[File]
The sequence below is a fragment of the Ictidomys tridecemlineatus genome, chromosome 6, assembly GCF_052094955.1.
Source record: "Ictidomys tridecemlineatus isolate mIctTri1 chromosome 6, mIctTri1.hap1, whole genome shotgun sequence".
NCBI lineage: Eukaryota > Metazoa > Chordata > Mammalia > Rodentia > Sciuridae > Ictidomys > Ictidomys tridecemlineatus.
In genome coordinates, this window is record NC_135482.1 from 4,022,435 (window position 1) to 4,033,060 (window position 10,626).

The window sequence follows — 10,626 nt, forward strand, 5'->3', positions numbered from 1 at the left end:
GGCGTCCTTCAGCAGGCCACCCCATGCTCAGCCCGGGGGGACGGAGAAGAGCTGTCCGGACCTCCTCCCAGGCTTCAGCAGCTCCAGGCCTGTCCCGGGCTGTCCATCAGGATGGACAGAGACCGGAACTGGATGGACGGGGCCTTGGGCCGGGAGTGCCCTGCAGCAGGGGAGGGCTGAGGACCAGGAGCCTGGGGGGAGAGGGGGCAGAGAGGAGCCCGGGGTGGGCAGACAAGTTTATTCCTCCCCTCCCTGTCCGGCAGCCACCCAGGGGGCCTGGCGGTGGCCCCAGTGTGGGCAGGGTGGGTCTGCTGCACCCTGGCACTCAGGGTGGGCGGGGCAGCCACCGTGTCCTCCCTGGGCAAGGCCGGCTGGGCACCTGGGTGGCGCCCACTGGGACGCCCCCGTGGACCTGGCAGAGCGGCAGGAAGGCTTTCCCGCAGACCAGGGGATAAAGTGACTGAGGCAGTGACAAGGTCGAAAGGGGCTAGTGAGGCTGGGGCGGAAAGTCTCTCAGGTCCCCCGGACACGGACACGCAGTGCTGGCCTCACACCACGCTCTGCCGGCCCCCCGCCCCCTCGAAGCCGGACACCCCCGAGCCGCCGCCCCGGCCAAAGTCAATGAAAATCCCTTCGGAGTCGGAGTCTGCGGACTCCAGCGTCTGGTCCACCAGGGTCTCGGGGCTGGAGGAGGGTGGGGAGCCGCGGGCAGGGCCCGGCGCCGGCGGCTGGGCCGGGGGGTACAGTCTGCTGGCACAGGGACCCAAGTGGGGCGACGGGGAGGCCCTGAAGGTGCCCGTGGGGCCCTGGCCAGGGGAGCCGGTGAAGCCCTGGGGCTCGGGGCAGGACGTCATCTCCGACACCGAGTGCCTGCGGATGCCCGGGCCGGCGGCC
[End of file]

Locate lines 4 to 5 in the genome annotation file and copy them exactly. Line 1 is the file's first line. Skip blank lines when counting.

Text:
In genome coordinates, this window is record NC_135482.1 from 4,022,435 (window position 1) to 4,033,060 (window position 10,626).

The window sequence follows — 10,626 nt, forward strand, 5'->3', positions numbered from 1 at the left end: